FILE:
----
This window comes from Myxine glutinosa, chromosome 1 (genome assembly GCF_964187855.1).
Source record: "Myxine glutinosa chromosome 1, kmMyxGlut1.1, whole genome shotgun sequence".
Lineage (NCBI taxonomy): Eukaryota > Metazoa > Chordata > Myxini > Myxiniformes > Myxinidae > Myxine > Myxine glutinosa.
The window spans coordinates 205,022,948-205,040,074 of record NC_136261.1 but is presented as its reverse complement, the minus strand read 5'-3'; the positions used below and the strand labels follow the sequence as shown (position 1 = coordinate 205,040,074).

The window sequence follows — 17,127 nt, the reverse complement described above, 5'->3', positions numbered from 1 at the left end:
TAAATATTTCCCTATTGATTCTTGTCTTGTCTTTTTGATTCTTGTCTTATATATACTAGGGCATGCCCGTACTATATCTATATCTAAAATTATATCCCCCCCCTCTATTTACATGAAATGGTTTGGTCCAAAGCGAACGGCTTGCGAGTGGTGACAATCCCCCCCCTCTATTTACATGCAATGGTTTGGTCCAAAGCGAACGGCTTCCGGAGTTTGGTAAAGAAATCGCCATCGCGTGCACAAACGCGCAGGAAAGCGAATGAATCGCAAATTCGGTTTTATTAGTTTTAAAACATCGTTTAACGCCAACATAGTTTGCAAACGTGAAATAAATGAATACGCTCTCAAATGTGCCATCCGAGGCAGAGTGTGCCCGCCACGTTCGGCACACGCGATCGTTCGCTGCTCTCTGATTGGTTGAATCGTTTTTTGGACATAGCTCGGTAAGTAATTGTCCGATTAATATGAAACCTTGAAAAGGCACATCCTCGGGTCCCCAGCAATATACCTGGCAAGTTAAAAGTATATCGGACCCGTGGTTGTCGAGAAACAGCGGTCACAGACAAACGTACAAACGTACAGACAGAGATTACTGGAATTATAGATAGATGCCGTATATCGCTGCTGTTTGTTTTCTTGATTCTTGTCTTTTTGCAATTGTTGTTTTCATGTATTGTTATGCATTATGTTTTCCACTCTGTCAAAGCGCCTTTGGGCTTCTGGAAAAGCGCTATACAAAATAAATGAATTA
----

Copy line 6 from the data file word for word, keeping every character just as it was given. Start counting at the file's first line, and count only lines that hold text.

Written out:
TAAATATTTCCCTATTGATTCTTGTCTTGTCTTTTTGATTCTTGTCTTATATATACTAGGGCATGCCCGTACTATATCTATATCTAAAATTATATCCCCCCCCTCTATTTACATGAAATGGTTTGGTCCAAAGCGAACGGCTTGCGAGTGGTGACAATCCCCCCCCTCTATTTACATGCAATGGTTTGGTCCAAAGCGAACGGCTTCCGGAGTTTGGTAAAGAAATCGCCATCGCGTGCACAAACGCGCAGGAAAGCGAATGAATCGCAAATTCGGTTTTATTAGTTTTAAAACATCGTTTAACGCCAACATAGTTTGCAAACGTGAAATAAATGAATACGCTCTCAAATGTGCCATCCGAGGCAGAGTGTGCCCGCCACGTTCGGCACACGCGATCGTTCGCTGCTCTCTGATTGGTTGAATCGTTTTTTGGACATAGCTCGGTAAGTAATTGTCCGATTAATATGAAACCTTGAAAAGGCACATCCTCGGGTCCCCAGCAATATACCTGGCAAGTTAAAAGTATATCGGACCCGTGGTTGTCGAGAAACAGCGGTCACAGACAAACGTACAAACGTACAGACAGAGATTACTGGAATTATAGATAGATGCCGTATATCGCTGCTGTTTGTTTTCTTGATTCTTGTCTTTTTGCAATTGTTGTTTTCATGTATTGTTATGCATTATGTTTTCCACTCTGTCAAAGCGCCTTTGGGCTTCTGGAAAAGCGCTATACAAAATAAATGAATTA